Scientists detect biological markers of chronic fatigue syndrome in gut bacteria

Scientists detect biological markers of chronic fatigue syndrome in gut bacteria

Physicians have been mystified by chronic fatigue syndrome, a condition where normal exertion leads to debilitating fatigue that isn't alleviated by rest. There are no known triggers, and diagnosis requires lengthy tests administered by an expert. [More]
Genomic techniques help scientists understand diversity of P.vivax parasites

Genomic techniques help scientists understand diversity of P.vivax parasites

While most malaria research has focused on the parasite Plasmodium falciparum, which is common in Africa, another parasite, Plasmodium vivax (P.vivax) is responsible for the majority of malaria infections outside this region, causing an estimated 15.8 million clinical malaria cases each year. [More]
Food's transit time through colon affects health of digestive system

Food's transit time through colon affects health of digestive system

The time it takes for ingested food to travel through the human gut - also called transit time - affects the amount of harmful degradation products produced along the way. [More]
Disrupted fetal immune system increases later risk of neurodevelopmental diseases

Disrupted fetal immune system increases later risk of neurodevelopmental diseases

Disrupted fetal immune system development, such as that caused by viral infection in the mother, may be a key factor in the later appearance of certain neurodevelopmental disorders. [More]
Blood levels of omega-3s fatty acids linked to lower risk of deadly heart attacks

Blood levels of omega-3s fatty acids linked to lower risk of deadly heart attacks

Blood levels of seafood and plant-based omega-3 fatty acids are moderately associated with a lower risk of dying from heart attacks, according to a new epidemiological study, published today in JAMA Internal Medicine, led by Liana C. Del Gobbo, Ph.D., a postdoctoral research fellow in the division of cardiovascular medicine at Stanford University School of Medicine and senior author Dariush Mozaffarian, M.D., Dr.P.H., dean of the Friedman School of Nutrition Science and Policy at Tufts University in Boston. [More]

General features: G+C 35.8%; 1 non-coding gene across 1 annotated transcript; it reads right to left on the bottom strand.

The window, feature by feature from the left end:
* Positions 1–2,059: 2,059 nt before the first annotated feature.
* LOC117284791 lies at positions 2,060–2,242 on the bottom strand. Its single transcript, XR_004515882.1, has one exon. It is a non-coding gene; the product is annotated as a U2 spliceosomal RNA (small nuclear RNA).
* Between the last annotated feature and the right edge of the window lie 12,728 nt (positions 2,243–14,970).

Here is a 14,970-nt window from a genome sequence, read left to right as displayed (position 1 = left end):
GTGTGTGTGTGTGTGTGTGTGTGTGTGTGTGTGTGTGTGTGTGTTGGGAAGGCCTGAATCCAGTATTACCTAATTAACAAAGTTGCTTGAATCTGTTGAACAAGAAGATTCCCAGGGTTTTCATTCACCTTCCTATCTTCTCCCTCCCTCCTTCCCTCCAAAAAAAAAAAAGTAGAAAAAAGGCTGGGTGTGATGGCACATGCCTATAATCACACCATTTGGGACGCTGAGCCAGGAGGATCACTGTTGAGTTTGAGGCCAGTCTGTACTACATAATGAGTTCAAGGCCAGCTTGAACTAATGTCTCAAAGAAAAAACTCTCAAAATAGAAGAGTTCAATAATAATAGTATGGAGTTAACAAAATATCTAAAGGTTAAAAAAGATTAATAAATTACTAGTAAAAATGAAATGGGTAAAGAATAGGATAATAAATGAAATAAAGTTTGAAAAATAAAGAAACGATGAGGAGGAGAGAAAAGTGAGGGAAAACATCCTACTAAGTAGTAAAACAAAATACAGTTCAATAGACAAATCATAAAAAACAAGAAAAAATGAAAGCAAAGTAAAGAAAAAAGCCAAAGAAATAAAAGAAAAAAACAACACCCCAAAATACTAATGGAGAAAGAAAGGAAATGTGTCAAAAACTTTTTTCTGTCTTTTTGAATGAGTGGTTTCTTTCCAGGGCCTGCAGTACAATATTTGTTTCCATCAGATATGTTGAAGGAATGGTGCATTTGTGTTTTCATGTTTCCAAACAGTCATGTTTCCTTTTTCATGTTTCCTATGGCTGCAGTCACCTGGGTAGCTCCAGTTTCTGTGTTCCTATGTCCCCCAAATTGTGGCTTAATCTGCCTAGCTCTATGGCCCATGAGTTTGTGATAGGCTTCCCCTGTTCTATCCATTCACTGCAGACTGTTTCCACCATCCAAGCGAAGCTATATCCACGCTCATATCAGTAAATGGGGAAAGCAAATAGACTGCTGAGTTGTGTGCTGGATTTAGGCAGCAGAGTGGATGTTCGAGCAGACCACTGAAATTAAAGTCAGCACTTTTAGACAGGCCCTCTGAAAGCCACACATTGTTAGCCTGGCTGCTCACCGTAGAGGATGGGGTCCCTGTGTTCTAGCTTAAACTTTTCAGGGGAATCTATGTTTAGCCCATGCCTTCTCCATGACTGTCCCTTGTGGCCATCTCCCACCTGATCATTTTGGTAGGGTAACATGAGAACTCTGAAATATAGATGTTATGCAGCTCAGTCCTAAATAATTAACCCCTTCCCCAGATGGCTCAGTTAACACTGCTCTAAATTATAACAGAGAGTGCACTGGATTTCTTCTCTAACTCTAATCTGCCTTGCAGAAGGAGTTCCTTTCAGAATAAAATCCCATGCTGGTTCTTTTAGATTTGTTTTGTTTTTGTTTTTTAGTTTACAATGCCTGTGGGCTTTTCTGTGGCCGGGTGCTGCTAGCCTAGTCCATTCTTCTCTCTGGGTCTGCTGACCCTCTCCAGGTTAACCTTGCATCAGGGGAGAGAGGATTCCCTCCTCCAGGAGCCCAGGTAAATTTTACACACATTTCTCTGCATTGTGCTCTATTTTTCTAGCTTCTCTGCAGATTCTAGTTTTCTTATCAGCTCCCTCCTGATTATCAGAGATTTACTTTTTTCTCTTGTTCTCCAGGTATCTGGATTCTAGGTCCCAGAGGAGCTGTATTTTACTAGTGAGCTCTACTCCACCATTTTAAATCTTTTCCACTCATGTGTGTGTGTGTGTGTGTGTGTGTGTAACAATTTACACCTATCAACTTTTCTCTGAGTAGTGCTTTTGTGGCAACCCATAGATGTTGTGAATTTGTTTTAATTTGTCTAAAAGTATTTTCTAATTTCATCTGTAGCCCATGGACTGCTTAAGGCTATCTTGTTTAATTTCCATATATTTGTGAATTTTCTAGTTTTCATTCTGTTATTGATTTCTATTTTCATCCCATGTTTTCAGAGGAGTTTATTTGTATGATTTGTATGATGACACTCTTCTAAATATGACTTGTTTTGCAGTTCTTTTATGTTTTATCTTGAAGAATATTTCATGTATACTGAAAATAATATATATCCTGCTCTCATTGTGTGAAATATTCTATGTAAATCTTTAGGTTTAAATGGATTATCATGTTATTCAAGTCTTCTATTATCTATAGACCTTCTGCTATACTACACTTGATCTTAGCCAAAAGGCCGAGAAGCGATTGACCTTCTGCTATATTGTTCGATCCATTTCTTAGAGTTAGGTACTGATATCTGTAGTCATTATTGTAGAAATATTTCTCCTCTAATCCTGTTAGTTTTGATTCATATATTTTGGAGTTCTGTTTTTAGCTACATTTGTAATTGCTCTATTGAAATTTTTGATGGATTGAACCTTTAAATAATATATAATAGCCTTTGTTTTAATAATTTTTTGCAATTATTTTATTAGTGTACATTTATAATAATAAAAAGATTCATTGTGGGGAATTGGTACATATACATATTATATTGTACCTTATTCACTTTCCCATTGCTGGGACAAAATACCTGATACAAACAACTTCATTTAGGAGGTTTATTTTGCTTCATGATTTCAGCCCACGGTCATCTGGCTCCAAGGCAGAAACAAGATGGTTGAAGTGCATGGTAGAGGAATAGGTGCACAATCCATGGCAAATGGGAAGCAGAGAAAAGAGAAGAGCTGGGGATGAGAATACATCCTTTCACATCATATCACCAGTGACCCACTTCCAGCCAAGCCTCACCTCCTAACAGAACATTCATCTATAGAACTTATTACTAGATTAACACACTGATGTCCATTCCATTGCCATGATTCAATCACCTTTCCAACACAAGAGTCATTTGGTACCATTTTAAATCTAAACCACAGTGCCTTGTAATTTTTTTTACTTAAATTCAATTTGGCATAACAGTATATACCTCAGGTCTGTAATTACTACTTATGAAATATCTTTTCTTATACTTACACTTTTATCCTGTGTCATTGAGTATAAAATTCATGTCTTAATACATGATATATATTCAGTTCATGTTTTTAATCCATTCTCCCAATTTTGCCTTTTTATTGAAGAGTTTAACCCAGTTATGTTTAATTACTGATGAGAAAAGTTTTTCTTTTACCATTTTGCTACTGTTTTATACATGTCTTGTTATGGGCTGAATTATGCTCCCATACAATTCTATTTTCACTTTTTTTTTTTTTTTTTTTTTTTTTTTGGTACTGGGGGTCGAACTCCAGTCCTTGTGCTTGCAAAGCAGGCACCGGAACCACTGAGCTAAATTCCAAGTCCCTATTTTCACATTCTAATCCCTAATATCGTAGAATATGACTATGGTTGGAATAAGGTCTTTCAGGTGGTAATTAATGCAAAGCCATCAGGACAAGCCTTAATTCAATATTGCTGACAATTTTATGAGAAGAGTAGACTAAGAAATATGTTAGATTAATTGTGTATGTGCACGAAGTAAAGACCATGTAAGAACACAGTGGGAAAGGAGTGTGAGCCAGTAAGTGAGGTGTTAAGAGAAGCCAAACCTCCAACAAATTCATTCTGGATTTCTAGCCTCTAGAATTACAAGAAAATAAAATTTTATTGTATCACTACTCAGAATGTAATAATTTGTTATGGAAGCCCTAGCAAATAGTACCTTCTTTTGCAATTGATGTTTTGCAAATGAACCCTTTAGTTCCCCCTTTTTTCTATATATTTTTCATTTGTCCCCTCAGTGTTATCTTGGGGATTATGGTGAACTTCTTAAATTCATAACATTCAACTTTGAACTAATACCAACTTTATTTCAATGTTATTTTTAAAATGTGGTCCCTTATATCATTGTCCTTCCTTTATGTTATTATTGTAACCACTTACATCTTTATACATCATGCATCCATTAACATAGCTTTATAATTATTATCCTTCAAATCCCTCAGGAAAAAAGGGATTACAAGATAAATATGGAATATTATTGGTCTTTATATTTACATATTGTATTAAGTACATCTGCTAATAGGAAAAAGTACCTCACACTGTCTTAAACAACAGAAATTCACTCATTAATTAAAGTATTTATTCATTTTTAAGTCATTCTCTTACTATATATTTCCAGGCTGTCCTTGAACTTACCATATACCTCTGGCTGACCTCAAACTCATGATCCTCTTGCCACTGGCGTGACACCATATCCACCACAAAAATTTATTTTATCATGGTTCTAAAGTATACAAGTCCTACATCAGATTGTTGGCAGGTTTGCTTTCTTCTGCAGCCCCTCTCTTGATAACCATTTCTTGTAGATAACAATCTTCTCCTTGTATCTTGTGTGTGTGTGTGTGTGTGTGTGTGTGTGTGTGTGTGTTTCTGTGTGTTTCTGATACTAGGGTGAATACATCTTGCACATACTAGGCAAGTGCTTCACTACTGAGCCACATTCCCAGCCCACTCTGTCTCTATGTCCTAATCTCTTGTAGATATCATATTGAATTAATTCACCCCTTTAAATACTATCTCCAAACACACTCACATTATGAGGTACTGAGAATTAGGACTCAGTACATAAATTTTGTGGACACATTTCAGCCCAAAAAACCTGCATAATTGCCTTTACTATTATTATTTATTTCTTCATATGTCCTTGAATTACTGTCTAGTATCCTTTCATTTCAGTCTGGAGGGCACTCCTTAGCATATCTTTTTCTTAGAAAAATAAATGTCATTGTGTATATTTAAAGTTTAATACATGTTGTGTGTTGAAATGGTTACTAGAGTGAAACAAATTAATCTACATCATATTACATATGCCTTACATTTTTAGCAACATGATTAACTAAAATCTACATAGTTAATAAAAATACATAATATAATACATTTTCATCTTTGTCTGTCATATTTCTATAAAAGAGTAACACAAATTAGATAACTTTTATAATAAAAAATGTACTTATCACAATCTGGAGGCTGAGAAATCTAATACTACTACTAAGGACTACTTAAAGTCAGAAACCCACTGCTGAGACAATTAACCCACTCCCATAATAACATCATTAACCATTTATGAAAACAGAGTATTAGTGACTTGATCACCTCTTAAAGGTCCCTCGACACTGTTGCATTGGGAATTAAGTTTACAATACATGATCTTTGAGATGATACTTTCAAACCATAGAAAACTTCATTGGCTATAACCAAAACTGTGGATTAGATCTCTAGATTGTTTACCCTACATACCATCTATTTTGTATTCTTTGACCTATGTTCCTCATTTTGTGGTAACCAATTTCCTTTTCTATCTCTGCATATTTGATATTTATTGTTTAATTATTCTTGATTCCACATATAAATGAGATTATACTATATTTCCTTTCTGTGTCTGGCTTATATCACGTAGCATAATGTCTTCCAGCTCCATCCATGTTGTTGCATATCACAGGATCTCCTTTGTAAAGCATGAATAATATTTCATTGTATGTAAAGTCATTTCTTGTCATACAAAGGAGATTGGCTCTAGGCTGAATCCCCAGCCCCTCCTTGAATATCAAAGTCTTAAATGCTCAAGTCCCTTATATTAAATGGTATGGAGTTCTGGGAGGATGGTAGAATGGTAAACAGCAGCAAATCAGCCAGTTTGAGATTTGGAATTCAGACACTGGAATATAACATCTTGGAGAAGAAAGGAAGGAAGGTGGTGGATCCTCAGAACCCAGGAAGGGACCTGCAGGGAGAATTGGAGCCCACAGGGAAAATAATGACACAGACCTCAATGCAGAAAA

New computer model shows how spleen filters misshapen red blood cells

New computer model shows how spleen filters misshapen red blood cells

Researchers, led by Carnegie Mellon University President Subra Suresh and MIT Principal Research Scientist Ming Dao, have created a new computer model that shows how tiny slits in the spleen prevent old, diseased or misshapen red blood cells from re-entering the bloodstream. [More]
Anti-anxiety medication dampens helping behavior in rats

Anti-anxiety medication dampens helping behavior in rats

Rats given midazolam, an anti-anxiety medication, were less likely to free trapped companions because the drug lessened their empathy, according to a new study by University of Chicago neuroscientists. [More]
Novel suite of computer algorithms can accurately predict behavior of gut microbiome

Novel suite of computer algorithms can accurately predict behavior of gut microbiome

A team of investigators from Brigham and Women's Hospital and the University of Massachusetts have developed a suite of computer algorithms that can accurately predict the behavior of the microbiome - the vast collection of microbes living on and inside the human body. [More]
3D printing with bioink may produce cartilage patches for worn out joints

3D printing with bioink may produce cartilage patches for worn out joints

Strands of cow cartilage substitute for ink in a 3D bioprinting process that may one day create cartilage patches for worn out joints, according to a team of engineers. [More]
New research shows Fukushima radioactive fallout on Tokyo enclosed in glassy microparticles

New research shows Fukushima radioactive fallout on Tokyo enclosed in glassy microparticles

New research shows that most of the radioactive fallout which landed on downtown Tokyo a few days after the Fukushima accident was concentrated and deposited in non-soluble glass microparticles, as a type of 'glassy soot'. [More]